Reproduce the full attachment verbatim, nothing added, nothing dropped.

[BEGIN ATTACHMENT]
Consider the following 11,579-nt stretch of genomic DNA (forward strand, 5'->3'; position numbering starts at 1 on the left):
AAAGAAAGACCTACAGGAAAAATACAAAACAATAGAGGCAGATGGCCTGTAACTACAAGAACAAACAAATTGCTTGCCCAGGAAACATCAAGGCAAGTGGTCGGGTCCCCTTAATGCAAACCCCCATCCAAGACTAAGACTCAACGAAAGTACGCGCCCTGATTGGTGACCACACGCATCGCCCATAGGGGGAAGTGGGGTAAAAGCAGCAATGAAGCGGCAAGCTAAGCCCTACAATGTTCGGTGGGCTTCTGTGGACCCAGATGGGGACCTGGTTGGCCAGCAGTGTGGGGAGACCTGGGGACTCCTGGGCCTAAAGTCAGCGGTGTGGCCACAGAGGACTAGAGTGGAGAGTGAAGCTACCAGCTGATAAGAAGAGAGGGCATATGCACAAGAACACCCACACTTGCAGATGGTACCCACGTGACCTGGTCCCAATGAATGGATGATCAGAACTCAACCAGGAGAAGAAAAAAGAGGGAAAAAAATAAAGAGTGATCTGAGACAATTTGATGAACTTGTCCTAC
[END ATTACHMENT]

Consider the following 11,579-nt stretch of genomic DNA (forward strand, 5'->3'; position numbering starts at 1 on the left):
AAAGAAAGACCTACAGGAAAAATACAAAACAATAGAGGCAGATGGCCTGTAACTACAAGAACAAACAAATTGCTTGCCCAGGAAACATCAAGGCAAGTGGTCGGGTCCCCTTAATGCAAACCCCCATCCAAGACTAAGACTCAACGAAAGTACGCGCCCTGATTGGTGACCACACGCATCGCCCATAGGGGGAAGTGGGGTAAAAGCAGCAATGAAGCGGCAAGCTAAGCCCTACAATGTTCGGTGGGCTTCTGTGGACCCAGATGGGGACCTGGTTGGCCAGCAGTGTGGGGAGACCTGGGGACTCCTGGGCCTAAAGTCAGCGGTGTGGCCACAGAGGACTAGAGTGGAGAGTGAAGCTACCAGCTGATAAGAAGAGAGGGCATATGCACAAGAACACCCACACTTGCAGATGGTACCCACGTGACCTGGTCCCAATGAATGGATGATCAGAACTCAACCAGGAGAAGAAAAAAGAGGGAAAAAAATAAAGAGTGATCTGAGACAATTTGATGAACTTGTCCTAC